What is SBS and what causes it?
Sick Building Syndrome (SBS) is a situation in which occupants of a building experience acute health effects that seem to be linked to time spent in a building. While specific causes of SBS remain unknown, the following have been cited as contributing factors to sick building syndrome: Chemical contaminants from outdoor sources Chemical contaminants from indoor sources What Is Sick Building Syndrome? Sick Building Syndrome (SBS) is a situation in which occupants of a building experience acute health effects that seem to be linked to time spent in a building, but no specific illness or cause can be identified. The complaints may be localized in a particular room or zone, or may be widespread throughout the building.
Frequently, problems result when a building is operated or maintained in a manner that is inconsistent with its original design or prescribed operating procedures. Sometimes indoor air problems are a result of poor building design or occupant activities. What Are the Symptoms of SBS? Building occupants complain of symptoms associated with acute discomfort. These symptoms include headaches; eye, nose, and throat irritation; a dry cough; dry or itchy skin; dizziness and nausea; difficulty in concentrating; fatigue; and sensitivity to odors. With SBS, no clinically defined disease or specific chemical or biological contaminant can be determined as the cause of the symptoms. Most of the complainants feel relief soon after leaving the building. SBS reduces worker productivity and may also increase absenteeism.
What Causes SBS? While specific causes of SBS remain unknown, the following have been cited as contributing factors to sick building syndrome. These elements may act in combination or may supplement other complaints such as inadequate temperature, humidity, or lighting.
- Chemical contaminants from outdoor sources: Outdoor air that enters a building can also be a source of indoor pollution. Pollutants from motor vehicle exhausts, plumbing vents, and building exhausts (bathrooms and kitchens) can enter the building through poorly located air intake vents, windows, and other openings. Combustion byproducts can also enter a building from a nearby garage.
- Chemical contaminants from indoor sources: Most indoor air pollution comes from sources inside the building. For example, adhesives, upholstery, carpeting, copy machines, manufactured wood products, cleaning agents and pesticides may emit volatile organic compounds (VOCs) including formaldehyde. Research shows that some VOCs can cause chronic and acute health effects at high concentrations, and some are known carcinogens. Low to moderate levels of multiple VOCs may also produce acute reactions in some individuals. Environmental tobacco smoke and combustion products from stoves, fireplaces, and unvented space heaters all can put chemical contaminants into the air. It can also come from synthetic fragrances in personal care products or in cleaning and maintenance products.
- Biological contaminants: Biological contaminants include pollen, bacteria, viruses, and molds. These contaminants can breed in stagnant water that has accumulated in humidifiers, drain pans, and ducts, or where water has collected on ceiling tiles, insulation, or carpet. Biological contaminants can cause fever, chills, cough, chest tightness, muscle aches, and allergic reactions. One indoor air bacterium, Legionella, has caused both Pontiac Fever and Legionnaire’s Disease.
- Inadequate ventilation: In the 1970s the oil embargo led building designers to make buildings more airtight, with less outdoor air ventilation, in order to improve energy efficiency. These reduced ventilation rates have been found to be, in many cases, inadequate to maintain the health and comfort of building occupants. What Are the Solutions to Sick Building Syndrome? Solutions to SBS problems usually include combinations of the following measures:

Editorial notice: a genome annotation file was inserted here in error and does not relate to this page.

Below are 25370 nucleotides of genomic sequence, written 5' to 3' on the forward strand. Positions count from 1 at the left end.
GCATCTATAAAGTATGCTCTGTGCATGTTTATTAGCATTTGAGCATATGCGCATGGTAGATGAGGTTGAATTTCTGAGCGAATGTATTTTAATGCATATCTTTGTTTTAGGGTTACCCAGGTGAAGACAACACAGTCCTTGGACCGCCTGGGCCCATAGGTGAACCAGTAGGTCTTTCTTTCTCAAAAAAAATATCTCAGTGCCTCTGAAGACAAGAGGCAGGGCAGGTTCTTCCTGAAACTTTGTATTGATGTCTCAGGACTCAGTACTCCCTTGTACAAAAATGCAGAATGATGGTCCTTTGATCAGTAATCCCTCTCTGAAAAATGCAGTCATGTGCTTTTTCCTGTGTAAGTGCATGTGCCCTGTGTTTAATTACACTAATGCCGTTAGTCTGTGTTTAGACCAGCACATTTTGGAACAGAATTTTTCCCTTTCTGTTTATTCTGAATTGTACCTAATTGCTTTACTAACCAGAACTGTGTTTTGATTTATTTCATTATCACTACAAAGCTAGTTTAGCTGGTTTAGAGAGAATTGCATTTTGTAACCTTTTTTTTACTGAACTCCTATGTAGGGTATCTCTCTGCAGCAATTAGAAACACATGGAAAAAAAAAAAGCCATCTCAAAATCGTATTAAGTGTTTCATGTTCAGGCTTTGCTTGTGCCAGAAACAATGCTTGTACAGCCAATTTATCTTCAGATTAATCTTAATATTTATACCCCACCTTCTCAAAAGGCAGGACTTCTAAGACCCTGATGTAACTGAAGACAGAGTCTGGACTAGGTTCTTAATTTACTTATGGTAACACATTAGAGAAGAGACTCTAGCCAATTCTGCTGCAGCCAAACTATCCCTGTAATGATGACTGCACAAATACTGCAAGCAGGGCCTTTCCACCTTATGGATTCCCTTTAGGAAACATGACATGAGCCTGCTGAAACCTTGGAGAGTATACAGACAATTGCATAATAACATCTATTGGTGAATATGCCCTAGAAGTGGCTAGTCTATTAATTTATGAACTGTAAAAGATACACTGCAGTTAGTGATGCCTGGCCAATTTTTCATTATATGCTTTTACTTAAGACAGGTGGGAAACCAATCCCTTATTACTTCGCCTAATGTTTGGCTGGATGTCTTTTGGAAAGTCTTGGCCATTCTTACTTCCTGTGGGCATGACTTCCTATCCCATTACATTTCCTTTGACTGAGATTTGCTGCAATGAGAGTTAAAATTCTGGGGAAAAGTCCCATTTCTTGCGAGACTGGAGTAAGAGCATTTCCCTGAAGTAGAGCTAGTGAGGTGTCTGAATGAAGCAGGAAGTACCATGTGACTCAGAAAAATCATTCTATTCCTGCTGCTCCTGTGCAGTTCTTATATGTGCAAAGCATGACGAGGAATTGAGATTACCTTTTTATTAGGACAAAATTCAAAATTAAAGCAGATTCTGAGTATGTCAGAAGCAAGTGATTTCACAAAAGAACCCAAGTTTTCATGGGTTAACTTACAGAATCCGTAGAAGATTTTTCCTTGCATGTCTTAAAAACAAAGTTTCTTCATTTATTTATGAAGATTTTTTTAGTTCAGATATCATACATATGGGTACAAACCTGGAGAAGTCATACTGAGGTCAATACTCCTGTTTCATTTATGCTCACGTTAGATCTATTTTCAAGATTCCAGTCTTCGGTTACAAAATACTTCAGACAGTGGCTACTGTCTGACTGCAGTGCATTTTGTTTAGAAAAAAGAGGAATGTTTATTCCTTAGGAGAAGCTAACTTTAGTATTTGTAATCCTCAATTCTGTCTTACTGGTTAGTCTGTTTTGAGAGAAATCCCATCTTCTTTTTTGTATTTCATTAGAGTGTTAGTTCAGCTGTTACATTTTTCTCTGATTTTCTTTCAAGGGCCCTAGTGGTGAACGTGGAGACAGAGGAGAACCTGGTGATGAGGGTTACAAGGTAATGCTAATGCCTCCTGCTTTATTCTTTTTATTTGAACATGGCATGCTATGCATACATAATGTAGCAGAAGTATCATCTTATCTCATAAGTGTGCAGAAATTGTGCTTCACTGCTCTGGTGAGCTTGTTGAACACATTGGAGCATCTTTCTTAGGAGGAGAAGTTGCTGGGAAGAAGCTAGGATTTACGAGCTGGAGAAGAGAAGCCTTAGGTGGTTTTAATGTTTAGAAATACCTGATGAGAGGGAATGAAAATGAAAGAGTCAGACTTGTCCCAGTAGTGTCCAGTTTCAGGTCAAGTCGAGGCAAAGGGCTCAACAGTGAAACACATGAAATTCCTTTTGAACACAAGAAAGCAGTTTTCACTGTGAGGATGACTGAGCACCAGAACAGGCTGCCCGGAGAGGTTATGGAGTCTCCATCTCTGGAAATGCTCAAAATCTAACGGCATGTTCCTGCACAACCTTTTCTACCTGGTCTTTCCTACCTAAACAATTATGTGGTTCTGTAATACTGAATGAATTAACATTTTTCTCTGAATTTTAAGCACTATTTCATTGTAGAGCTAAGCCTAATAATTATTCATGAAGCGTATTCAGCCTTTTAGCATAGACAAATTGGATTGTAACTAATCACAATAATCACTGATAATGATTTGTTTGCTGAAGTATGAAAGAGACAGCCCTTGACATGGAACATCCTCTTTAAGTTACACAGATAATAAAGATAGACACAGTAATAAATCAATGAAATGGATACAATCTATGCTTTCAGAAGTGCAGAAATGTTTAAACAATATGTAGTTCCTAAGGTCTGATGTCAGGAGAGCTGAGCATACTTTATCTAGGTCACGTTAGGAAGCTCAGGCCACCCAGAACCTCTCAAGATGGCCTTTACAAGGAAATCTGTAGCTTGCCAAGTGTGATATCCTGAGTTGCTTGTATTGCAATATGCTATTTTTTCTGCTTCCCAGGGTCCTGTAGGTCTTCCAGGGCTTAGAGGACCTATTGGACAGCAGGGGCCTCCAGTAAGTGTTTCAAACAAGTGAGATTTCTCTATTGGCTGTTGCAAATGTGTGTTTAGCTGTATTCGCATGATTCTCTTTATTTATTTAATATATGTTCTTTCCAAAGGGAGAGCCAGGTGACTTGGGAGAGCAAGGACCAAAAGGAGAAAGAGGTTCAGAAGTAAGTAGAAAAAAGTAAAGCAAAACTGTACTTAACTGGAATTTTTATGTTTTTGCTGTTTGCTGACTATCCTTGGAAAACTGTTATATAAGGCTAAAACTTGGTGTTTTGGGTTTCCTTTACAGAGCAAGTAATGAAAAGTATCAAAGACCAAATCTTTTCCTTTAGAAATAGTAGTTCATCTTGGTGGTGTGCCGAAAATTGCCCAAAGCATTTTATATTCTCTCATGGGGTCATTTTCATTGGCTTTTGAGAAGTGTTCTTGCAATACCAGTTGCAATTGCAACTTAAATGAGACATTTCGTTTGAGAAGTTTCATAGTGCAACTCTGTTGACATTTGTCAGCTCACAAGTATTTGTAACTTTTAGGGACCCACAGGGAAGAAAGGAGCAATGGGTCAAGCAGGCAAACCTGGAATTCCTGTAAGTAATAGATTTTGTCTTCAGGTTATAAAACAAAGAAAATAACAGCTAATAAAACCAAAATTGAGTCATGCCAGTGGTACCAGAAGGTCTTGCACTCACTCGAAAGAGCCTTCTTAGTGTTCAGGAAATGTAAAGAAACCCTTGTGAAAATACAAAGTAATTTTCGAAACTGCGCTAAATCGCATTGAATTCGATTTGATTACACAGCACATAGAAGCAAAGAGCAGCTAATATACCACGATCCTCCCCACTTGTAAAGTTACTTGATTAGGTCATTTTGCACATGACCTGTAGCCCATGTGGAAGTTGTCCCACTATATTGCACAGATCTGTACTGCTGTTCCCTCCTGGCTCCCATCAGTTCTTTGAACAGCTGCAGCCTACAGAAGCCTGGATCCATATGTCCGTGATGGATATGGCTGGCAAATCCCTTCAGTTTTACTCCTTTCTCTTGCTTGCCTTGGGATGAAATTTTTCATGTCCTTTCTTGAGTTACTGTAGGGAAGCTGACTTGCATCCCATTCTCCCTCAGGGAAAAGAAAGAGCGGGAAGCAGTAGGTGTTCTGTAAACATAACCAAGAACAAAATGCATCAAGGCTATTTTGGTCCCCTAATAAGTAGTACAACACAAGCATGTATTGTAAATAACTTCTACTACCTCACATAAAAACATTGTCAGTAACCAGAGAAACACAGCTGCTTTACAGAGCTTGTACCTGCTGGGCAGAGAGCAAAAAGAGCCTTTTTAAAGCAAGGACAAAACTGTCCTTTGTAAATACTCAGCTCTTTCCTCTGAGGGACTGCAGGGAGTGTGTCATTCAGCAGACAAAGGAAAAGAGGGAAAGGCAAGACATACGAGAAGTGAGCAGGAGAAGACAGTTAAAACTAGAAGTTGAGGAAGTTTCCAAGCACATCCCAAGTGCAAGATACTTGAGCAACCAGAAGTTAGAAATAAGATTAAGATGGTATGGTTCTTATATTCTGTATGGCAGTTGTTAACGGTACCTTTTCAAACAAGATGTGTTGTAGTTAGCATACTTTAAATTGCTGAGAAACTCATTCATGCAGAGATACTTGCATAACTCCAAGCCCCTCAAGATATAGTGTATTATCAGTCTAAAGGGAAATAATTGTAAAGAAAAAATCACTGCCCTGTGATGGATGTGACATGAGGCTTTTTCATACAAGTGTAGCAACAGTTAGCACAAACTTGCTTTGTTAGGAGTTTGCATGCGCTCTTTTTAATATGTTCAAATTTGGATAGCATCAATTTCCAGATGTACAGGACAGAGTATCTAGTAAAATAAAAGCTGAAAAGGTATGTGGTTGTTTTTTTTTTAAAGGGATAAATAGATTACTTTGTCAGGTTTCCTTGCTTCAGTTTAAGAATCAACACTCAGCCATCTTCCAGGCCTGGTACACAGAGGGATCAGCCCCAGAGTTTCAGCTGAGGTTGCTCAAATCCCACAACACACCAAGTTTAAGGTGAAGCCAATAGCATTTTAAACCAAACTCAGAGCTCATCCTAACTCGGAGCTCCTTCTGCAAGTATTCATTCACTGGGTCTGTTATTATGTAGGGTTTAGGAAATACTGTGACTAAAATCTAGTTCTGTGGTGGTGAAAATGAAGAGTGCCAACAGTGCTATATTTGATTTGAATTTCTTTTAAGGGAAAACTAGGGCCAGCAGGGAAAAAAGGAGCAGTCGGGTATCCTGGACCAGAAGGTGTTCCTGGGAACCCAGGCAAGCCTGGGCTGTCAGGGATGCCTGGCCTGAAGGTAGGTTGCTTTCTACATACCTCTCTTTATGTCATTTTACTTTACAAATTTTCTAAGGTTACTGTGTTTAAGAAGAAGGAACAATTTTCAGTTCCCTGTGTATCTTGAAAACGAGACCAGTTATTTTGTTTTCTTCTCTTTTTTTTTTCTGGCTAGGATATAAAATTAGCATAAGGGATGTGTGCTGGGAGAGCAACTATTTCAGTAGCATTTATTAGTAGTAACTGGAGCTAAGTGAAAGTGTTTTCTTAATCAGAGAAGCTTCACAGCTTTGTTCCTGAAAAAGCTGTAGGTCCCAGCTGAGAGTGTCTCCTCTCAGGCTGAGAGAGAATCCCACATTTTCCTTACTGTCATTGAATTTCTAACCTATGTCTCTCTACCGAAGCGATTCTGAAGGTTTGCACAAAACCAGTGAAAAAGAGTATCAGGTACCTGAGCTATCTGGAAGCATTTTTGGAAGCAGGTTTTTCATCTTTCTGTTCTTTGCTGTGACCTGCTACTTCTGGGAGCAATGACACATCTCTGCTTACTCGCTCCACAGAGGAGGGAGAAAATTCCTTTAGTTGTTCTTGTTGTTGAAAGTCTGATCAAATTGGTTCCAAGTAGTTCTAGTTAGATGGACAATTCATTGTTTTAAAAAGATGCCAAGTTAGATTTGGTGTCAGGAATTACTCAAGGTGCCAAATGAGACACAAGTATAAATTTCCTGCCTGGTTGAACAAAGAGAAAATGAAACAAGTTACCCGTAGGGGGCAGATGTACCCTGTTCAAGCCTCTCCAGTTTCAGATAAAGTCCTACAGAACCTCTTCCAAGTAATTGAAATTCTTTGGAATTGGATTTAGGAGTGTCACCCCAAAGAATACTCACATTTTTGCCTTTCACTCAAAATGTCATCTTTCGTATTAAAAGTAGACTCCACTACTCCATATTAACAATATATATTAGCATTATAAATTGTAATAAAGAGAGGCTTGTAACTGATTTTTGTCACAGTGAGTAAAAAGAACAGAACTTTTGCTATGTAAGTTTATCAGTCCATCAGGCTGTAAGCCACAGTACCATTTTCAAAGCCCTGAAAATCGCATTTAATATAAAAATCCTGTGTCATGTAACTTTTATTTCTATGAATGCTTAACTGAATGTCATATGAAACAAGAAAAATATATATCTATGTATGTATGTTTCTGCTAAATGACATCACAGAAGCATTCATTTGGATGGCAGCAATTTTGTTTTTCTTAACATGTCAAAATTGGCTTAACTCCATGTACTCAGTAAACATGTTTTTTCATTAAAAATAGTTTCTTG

- Increasing the ventilation rates and air distribution is often a cost-effective means of reducing indoor pollutant levels. At a minimum, heating, ventilating, and air conditioning (HVAC) systems should be designed to meet ventilation standards in local building codes. Make sure that the system is operated and maintained to ensure that the design ventilation rates are attained. If possible, the HVAC system should be operated to the American Society of Heating, Refrigerating and Air-Conditioning Engineers (ASHRAE) Standard 62-1989. If there are strong pollutant sources, air may need to be vented directly to the outside. This method is especially recommended to remove pollutants that accumulate in specific areas such as restrooms, copy rooms, and printing facilities.
- Removal or modification of the pollutant source is the most effective approach to solving a known source of an indoor air quality problem when this solution is practicable. Ways to do this include routine maintenance of HVAC systems; replacing water-stained ceiling tiles and carpets; banning smoking or providing a separately ventilated room; venting contaminant source emissions to the outdoors; using and storing paints, solvents, pesticides, and adhesives in closed containers in well-ventilated areas; using those pollutant sources in periods of low or no occupancy; and allowing time for building materials in new or remodeled areas to off-gas pollutants before occupancy.
- Air cleaning has some limitations, but it can be a useful addition to source control and ventilation. Air filters are only effective at removing some, not all, of the pollution.
- Education and communication are important parts of any air quality management program. When everyone associated with the building, from occupants to maintenance, fully understands the issues and communicates with each other they can work more effectively together to prevent and solve problems.